Quantum of Light

[kwon-tuhm] :: noun, quan­ti­ty or a par­tic­u­lar amount

[lahyt] :: noun, the sen­sa­tion pro­duced by stim­u­la­tion of the organs of sight.

I had a need to present pho­to­graph­ic con­tent that did not apply to my main gal­leries and exhi­bi­tions.  Some­where where I could post images in a free man­ner sim­i­lar to Insta­gram or Tum­blr while hav­ing the abil­i­ty to write about the imagery if desired.

Quan­tum of Light is my pho­to­graph­ic blog, a rolling list of pho­to­graph­ic entries includ­ing but not lim­it­ed to pre­views of upcom­ing work, pho­to­graph­ic articles/opinions, or exter­nal con­tent that I find interesting.



I shoot a lot of land­scape works, and tra­di­tion­al skills tell you that you need to be in a place when the “light is its best”. Often this means sun­ris­es, sun­sets, dusk, dawn, or in my case with the Rocky Moun­tains so close, high con­trast shad­ows cast by the big rocks them­selves. Giv­en my many years pur­su­ing Astron­o­my, I am no stranger to ephemeris usage and data.

The tow­er­ing bam­boo on the hike to Waimoku Falls in Haleakala Nation­al park. I have cov­ered this hike near­ly every time I vis­it Maui, Hawai’i how­ev­er this year I went for large for­mat and immer­sive works while in the dense bam­boo for­est. A few images from the hike.

In my post about 5 dif­fer­ent meth­ods to obtain­ing large for­mat stitched imagery, I spoke about the var­i­ous ways to achieve image cap­ture for high res­o­lu­tion imagery. While there are plen­ty of tuto­ri­als out on the Inter­net that cov­er how to use the var­i­ous soft­ware pack­ages, how to choose a pro­jec­tion type, blend type, etc, this post cov­ers the tools I uti­lize post image cap­ture to assem­ble the images and pro­vides a gen­er­al overview of my approach to pro­duc­ing my high res­o­lu­tion imagery. Take it for what it is, and don’t for­get to search for some of the tuto­ri­als out there; its how I got start­ed with this pho­to­graph­ic process 10 years ago.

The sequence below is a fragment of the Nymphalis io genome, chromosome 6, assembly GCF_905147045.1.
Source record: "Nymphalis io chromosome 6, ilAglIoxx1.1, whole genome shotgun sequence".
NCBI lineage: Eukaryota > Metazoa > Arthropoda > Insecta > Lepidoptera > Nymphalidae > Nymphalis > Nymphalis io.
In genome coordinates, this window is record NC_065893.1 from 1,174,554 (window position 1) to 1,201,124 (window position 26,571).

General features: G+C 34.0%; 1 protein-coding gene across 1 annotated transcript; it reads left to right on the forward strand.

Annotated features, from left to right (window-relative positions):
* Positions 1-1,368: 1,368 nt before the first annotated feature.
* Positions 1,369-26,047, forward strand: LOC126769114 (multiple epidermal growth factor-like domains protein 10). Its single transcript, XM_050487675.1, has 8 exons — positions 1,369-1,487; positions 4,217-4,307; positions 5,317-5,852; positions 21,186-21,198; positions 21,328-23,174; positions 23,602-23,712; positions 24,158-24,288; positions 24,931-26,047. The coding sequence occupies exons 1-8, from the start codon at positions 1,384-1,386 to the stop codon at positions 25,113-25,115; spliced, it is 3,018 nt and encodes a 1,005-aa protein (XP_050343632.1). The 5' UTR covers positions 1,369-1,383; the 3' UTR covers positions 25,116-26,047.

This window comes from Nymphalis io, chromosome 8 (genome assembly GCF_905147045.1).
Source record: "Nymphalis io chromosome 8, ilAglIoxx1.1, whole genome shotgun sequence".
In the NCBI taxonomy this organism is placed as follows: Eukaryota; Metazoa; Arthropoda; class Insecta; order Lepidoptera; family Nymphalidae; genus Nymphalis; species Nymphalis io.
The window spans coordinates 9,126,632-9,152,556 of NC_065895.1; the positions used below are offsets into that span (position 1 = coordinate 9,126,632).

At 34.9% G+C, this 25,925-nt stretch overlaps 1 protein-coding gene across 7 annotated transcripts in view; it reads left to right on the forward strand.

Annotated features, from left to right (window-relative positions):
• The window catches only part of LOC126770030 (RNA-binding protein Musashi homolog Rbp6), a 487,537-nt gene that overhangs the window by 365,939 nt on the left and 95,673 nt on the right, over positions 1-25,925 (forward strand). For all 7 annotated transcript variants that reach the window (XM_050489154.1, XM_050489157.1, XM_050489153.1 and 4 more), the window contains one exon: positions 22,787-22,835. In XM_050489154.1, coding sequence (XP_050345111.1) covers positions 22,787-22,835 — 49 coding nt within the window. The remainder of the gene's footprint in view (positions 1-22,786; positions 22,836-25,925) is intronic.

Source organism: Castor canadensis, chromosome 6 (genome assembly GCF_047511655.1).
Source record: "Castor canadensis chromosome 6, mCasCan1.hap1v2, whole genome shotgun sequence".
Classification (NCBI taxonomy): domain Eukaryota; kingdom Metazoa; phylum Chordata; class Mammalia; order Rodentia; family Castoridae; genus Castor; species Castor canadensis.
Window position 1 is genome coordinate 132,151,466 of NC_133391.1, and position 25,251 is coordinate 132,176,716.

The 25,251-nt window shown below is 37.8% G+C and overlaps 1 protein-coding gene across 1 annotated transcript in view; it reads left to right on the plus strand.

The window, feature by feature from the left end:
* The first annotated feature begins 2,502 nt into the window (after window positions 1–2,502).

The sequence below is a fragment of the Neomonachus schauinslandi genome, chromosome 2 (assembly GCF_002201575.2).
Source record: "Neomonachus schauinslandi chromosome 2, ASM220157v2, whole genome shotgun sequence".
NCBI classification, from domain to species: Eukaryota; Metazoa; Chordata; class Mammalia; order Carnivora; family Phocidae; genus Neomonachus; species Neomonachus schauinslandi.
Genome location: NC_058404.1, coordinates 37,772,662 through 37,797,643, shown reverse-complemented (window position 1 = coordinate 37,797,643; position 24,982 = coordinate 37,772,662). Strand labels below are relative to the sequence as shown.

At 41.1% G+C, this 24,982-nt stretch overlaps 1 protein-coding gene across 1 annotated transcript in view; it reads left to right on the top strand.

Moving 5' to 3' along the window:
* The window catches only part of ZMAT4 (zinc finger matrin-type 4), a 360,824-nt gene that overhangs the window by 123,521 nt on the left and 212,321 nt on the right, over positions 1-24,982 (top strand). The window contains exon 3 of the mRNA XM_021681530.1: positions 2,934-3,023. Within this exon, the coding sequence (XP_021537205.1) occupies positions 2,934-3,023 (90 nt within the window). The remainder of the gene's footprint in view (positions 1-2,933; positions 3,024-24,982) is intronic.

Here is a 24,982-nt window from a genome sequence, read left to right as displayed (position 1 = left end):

When I talk about large for­mat imag­ing, I get numer­ous ques­tions in rela­tion to How Large is Large? That prompt­ed me to write this post (admit­ted­ly I prob­a­bly should have writ­ten this a long time ago) — regard­less, here are some exam­ples of large for­mat images in a way that is pre­sentable to a web browser.

There are many fac­tors in pro­duc­ing a Fine Art print, many of which are sub­jec­tive.  Paper type, size, mat­ting, fram­ing, posi­tion­ing and light­ing all go hand in hand with the sub­ject mat­ter and the sto­ry the image tells.

For exam­ple, some pho­tographs sim­ply “look bet­ter” on Can­vas where­as oth­ers stand out on Lus­tre based papers which dis­play rich detail.  Please read the top­ics below for a bet­ter under­stand­ing of the options I offer, how to order, etc.